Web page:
This morning, I received an email notification from IngramSpark on their new policies going into effect in April. 

THIS IS IMPORTANT for anyone who is currently published or is planning to publish through IngramSpark. See the full text of the notice below:

INGRAM SPARK SERVICE ALERT

IngramSpark is taking a necessary stand to uphold the integrity of and reduce bias against independently published works. To align with our industry’s needs for content integrity, we will actively remove print content from our catalog that does harm to buyers and affects the reputations of our publishers and retail and library partners.
As of April 27, 2020, the below criteria describes the types of content that may not be accepted going forward:

  1. Summaries, workbooks, abbreviations, insights, or similar type content without permission from the original author.
  2. Books containing blank pages exceeding ten percent, notepads, scratchpads, journals, or similar type content.
  3. Books or content that mirror/mimic popular titles, including without limiting, similar covers, cover design, title, author names, or similar type content.
  4. Books that are misleading or likely to cause confusion by the buyer, including without limiting, inaccurate descriptions and cover art.
  5. Books listed at prices not reflective of the book’s market value.
  6. Books scanned from original versions where all or parts contain illegible content to the detriment of the buyer.
  7. Books created using artificial intelligence or automated processes.

We reserve the right to remove content that fits the above criteria without prior notice to the publisher. Any fees paid on behalf of publishers for titles removed due to the above criteria will not be refunded. This change of service is effective April 27, 2020 and is reflected in our IngramSpark User Guide V4.

You can find more information about what kinds of titles will be under review here.

We are committed to supporting authors and publishers for the quality content they’ve produced and continuing to provide our retail and library partners with high quality, trusted catalog feeds.

The bolded, highlighted item #3 is of potential concern here. I understand the spirit of what IngramSpark is intending, and I applaud their efforts to curb intellectual property theft in a proactive way. I know there is a lot of copycatting going on in the world of fiction, especially in certain genres, so this measure is very much a good thing. 

The problem I see is that we have no way of knowing how far these measures will be taken. Many books out there have the same or similar title but are completely different books on the inside, sometimes in completely different genres. Will they be affected? Genre categories have unspoken rules for cover design. Fonts tend to “trend”, as do certain elements, styles, and designs. How close is too close for comfort? And you know how they say there’s no such thing as an original story, only original retellings? How will that affect books with similar themes and plots?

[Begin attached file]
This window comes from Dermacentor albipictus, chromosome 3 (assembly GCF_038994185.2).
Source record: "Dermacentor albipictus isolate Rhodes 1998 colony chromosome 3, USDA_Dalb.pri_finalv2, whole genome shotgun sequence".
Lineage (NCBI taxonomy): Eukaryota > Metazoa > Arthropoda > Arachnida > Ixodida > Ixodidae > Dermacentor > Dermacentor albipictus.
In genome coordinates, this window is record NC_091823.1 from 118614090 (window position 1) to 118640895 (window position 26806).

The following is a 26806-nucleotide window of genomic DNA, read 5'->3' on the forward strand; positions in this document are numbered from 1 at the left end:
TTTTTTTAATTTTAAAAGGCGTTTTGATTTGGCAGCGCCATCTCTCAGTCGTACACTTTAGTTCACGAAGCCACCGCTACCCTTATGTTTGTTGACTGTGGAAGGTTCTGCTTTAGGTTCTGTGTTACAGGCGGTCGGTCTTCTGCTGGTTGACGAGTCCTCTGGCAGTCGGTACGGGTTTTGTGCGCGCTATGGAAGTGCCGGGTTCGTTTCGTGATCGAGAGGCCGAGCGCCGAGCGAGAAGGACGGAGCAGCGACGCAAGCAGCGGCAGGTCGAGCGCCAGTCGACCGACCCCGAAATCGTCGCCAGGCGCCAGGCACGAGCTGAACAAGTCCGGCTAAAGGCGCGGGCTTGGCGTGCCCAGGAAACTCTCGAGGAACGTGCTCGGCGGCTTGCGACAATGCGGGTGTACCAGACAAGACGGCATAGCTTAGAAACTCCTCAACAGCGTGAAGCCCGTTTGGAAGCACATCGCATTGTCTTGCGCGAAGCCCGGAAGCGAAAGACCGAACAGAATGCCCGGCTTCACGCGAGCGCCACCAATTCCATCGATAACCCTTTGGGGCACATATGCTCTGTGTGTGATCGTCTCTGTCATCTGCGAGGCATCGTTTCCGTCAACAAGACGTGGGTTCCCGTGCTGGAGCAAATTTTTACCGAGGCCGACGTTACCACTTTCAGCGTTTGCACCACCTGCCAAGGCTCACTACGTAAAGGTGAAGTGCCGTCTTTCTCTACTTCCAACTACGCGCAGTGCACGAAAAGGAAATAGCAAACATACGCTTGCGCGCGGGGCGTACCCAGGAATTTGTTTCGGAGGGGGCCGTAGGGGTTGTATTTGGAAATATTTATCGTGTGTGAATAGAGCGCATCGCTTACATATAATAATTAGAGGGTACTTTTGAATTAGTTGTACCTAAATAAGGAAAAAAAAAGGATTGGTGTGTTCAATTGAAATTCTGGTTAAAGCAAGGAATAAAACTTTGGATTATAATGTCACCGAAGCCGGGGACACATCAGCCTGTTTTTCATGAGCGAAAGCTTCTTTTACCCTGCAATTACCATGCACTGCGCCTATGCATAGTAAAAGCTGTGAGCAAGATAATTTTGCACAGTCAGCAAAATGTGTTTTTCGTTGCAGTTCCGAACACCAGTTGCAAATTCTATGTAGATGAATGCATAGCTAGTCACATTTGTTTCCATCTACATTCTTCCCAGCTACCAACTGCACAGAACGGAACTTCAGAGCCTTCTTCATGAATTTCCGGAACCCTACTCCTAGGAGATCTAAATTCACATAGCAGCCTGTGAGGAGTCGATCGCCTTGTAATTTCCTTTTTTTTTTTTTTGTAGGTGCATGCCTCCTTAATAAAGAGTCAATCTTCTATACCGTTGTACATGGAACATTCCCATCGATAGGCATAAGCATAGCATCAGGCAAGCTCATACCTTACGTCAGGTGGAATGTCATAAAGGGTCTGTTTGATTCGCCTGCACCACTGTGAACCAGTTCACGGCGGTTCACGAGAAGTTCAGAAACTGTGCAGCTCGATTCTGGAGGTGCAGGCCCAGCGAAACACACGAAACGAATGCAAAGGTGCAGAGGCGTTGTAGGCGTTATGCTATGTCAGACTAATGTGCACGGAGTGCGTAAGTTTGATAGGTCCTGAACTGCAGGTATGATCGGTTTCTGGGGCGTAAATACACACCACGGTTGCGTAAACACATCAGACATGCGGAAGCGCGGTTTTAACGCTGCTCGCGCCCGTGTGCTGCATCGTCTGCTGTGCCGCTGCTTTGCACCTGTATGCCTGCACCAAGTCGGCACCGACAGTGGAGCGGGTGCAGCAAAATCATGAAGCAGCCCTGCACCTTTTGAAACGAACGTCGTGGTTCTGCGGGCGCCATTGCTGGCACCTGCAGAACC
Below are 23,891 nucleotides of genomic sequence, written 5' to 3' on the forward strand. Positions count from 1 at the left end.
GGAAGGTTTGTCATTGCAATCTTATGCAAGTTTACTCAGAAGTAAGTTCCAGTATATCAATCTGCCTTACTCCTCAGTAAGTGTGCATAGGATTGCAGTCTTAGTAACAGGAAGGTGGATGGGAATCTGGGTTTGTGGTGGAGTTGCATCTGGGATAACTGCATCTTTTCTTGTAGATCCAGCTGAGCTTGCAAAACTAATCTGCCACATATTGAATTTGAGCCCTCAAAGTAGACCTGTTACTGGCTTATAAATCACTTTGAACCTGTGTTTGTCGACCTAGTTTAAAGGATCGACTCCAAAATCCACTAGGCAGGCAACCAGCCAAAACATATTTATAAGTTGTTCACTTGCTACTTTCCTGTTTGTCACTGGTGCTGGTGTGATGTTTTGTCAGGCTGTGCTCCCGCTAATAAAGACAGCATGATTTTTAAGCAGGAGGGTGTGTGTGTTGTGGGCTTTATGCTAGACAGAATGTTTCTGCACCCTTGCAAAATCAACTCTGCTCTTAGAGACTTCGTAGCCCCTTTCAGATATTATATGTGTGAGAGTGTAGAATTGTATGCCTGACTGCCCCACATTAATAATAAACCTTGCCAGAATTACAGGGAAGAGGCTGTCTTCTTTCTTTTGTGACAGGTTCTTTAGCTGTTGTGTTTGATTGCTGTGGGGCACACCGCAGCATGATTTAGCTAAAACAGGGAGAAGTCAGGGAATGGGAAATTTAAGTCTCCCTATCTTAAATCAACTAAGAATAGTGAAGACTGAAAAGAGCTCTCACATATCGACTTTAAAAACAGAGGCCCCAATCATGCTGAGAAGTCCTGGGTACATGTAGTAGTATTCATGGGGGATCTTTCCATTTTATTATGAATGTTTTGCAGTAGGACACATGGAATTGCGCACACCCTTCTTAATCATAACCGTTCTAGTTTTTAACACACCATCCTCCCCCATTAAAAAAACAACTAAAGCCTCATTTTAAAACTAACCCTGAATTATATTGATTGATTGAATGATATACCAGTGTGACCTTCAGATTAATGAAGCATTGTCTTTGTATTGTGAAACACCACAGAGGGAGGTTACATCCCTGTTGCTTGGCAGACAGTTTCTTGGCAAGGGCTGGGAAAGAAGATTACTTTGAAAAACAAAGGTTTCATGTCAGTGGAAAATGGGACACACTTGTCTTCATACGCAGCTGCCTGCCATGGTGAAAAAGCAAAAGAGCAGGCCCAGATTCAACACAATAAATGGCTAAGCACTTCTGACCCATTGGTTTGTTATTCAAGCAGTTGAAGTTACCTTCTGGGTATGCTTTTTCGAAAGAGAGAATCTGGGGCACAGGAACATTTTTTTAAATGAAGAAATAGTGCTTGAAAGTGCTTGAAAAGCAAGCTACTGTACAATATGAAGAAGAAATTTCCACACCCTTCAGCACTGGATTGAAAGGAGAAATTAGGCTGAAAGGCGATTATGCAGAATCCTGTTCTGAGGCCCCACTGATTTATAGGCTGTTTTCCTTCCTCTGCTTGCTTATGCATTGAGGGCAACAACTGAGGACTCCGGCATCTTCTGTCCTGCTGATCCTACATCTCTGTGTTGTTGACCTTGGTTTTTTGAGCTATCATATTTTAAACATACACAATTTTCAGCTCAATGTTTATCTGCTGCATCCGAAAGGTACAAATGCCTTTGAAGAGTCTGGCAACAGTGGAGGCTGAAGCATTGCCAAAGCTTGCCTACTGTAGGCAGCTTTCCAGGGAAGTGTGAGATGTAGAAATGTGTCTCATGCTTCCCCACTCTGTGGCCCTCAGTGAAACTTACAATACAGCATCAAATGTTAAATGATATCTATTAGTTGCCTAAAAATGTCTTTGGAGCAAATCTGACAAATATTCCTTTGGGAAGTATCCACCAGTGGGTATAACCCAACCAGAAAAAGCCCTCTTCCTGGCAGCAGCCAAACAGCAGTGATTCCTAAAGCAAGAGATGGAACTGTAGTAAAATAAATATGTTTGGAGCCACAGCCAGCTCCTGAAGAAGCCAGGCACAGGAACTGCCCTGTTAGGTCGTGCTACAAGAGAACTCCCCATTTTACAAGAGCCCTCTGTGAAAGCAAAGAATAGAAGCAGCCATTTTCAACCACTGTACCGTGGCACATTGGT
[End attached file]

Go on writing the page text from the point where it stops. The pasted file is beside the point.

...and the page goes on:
Also, the affected books will be removed without prior notice to the author/publisher. Again, a good measure in terms of efficiency, but sucks for authors whose books just disappear from circulation one day when they didn’t do anything wrong. 

The bottom line is, when April 27th rolls around, keep an eye on your books and if you can’t find one where it should be, reach out to IngramSpark immediately for a resolution. 

This Post Has 3 Comments

  1. Yeah that number 3 is a little worrisome for a lot of indies especially. Many of us tend to end up with far too similar covers because we don’t have our own models and folks making regular (singular) cover content so rely on places that others may use images from, or use the same cover creator. I see far too many of those out there. Same with the similar titles. Partly why I try to go for original titles that nobody else uses, but how far would they go for those who use Ingram? And would they prioritize a major author above an indie? Who puts out the title, first? That’s a little generalized for a warning. Gives them a wide berth on what to pull while remaining under that rule.

    1. aliannedonnelly

      And, given how many books there actually are, I’m amazed that they can actually do it at all… Generally speaking, I think it’ll be a good thing in the long run. I just hope their customer service center is prepared to handle all the influx of author complaints for wrongfully pulled books.

      1. I agree on all of it. That’s definitely gonna be a heavy burden in the beginning until they figure it all out.

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